Oil and gas firm Vaar Energi said on Friday its planned stock market listing in Oslo this month could value the Eni spin-off at up to 79 billion Norwegian crowns ($9.1 billion).
The touted price tag could make Vaar Norway's third-largest new stock market entrant of all time, exceeded only by the 2001 initial public offering (IPO) of oil firm Equinor and the 2021 listing of warehouse robotics firm AutoStore.
Eni last month announced its intention to float https://www.reuters.com/article/eni-vaar-ipo-idUSKBN2JY0DK Vaar on Euronext's Norwegian stock market, one of several moves by the Italian energy group to free up cash from legacy fossil fuel businesses to fund its green drive.
Vaar said on Friday its shares would be sold at between 28 and 31.5 Norwegian crowns each, valuing the company at between 70 billion and 79 billion crowns, with an aim to start trading on Feb. 16.
The offering will initially comprise 8.8% of Vaar's shares, with an option to increase the size of the IPO to 12.7% of the stock, Vaar said.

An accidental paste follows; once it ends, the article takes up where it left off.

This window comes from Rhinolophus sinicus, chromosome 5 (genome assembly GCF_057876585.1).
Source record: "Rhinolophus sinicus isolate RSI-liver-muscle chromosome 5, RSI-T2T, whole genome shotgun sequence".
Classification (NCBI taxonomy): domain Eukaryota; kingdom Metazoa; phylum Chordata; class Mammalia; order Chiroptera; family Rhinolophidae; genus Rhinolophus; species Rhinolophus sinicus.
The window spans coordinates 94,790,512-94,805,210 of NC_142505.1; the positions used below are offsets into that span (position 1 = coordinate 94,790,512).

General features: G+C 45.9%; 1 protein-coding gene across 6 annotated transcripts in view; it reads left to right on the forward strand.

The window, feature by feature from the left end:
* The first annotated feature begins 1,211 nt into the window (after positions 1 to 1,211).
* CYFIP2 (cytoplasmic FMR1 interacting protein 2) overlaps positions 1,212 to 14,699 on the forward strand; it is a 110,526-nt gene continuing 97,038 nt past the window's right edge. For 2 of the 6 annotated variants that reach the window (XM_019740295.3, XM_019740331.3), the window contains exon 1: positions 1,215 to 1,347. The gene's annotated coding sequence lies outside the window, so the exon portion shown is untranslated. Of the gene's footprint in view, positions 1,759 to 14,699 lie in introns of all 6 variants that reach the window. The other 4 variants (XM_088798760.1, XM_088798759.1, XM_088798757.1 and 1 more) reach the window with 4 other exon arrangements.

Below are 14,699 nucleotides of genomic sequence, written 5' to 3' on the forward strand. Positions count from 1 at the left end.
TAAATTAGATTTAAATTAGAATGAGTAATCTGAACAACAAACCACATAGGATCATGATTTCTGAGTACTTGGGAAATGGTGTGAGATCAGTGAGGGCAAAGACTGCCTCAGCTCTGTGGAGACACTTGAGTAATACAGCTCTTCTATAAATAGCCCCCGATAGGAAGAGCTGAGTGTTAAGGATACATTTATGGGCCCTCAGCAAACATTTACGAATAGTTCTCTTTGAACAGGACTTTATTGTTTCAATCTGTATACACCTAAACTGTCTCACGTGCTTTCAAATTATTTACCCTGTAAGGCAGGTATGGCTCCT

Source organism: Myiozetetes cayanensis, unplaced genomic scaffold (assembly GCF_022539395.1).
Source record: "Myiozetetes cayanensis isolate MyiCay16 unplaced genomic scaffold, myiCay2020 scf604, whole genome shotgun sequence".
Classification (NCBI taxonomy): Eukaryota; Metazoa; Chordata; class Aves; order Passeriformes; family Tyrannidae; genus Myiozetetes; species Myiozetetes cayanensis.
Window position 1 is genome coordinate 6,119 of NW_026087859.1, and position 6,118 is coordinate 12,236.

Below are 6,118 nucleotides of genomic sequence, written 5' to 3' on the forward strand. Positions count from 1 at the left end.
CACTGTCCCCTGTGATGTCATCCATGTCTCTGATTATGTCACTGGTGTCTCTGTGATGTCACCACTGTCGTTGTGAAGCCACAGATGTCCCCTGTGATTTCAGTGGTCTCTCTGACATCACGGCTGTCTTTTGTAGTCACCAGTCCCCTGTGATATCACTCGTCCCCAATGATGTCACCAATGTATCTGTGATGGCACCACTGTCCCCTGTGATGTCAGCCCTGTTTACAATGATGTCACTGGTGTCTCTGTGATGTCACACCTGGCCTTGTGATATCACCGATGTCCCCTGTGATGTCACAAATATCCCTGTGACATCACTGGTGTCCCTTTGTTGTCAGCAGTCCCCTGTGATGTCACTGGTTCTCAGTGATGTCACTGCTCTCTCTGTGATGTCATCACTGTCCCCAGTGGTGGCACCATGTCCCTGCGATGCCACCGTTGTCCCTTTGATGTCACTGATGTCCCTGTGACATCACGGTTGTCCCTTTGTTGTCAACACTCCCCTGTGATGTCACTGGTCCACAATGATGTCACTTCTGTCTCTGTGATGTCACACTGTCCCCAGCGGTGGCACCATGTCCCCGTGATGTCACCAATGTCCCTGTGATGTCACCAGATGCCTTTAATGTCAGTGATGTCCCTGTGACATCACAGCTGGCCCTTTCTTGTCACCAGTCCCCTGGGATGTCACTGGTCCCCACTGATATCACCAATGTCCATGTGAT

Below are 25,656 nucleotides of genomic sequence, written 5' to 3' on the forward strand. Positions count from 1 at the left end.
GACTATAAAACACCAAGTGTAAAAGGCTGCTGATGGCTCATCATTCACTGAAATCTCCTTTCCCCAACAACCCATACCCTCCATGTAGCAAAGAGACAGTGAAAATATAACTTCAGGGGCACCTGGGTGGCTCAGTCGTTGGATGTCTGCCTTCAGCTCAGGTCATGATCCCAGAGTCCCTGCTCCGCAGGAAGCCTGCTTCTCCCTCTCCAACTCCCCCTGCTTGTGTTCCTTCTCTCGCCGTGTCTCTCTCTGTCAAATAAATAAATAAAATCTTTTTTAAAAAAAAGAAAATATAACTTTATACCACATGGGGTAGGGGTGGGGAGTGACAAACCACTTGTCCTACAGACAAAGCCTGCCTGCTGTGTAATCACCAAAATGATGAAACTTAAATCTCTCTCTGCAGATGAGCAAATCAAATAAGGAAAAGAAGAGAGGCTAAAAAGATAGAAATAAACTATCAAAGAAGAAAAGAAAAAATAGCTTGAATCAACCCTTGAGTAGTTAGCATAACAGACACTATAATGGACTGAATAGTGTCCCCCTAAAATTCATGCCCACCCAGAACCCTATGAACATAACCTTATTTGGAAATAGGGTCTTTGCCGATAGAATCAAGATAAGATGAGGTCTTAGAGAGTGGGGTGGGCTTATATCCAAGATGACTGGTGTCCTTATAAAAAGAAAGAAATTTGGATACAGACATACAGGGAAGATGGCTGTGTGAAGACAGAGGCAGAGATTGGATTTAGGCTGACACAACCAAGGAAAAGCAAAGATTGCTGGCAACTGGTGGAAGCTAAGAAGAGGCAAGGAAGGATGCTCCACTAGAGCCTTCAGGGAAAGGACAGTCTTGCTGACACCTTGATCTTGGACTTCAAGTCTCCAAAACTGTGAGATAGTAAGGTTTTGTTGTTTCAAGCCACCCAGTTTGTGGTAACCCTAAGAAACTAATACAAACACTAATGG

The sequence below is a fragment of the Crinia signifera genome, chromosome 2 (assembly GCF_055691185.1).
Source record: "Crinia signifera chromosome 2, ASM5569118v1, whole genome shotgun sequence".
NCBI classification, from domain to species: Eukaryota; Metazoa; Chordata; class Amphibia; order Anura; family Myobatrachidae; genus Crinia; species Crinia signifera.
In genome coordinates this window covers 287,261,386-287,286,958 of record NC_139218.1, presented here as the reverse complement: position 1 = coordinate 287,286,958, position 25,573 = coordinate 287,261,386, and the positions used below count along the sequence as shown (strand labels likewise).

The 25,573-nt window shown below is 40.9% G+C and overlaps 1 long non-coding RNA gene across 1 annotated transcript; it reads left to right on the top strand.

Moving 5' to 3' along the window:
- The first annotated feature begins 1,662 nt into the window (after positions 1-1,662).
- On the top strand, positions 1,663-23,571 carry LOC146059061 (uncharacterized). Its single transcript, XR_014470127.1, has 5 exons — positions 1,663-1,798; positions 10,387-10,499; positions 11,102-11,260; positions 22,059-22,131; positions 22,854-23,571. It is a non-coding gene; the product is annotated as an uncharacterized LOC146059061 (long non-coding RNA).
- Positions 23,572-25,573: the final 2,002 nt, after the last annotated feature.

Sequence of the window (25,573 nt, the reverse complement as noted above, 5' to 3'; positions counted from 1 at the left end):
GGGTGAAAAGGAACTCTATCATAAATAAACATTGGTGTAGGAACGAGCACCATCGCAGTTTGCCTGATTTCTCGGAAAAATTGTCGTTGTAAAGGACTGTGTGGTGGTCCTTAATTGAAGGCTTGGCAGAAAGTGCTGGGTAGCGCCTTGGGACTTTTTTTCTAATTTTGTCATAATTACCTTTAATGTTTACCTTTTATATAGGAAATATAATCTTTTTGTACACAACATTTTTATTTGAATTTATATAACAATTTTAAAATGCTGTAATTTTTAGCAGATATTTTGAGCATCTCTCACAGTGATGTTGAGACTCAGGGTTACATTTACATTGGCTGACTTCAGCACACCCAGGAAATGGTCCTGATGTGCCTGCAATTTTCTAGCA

Eni now owns 69.85% of Vaar and has said it will remain a majority shareholder. Private equity investor HitecVision, the junior partner in the joint venture, holds the remaining 30.15%.
Petroleum industry IPOs have been a tough sell in recent years, with high-profile companies including Wintershall DEA and Neptune Energy repeatedly delaying listings. But oil and gas prices have recently surged, reviving investor appetite.
On Friday, Vaar raised its projected 2022 dividend to a minimum of $800 million from $700 million announced last month. Of this, the planned first-quarter payout will be $225 million, up from $200 million projected earlier, it said.
Vaar produced around 247,000 barrels of oil equivalent a day in the third quarter of 2021 and targets around 350,000 barrels per day by the end of 2025.
Financial advisors involved in the IPO are DNB Markets, J.P. Morgan, Morgan Stanley, SpareBank 1 Markets, ABG Sundal Collier, BofA Securities, Carnegie, Jefferies and Pareto Securities.
($1 = 8.6999 Norwegian crowns)
(Reporting by Terje Solsvik; Editing by Kim Coghill and Edmund Blair)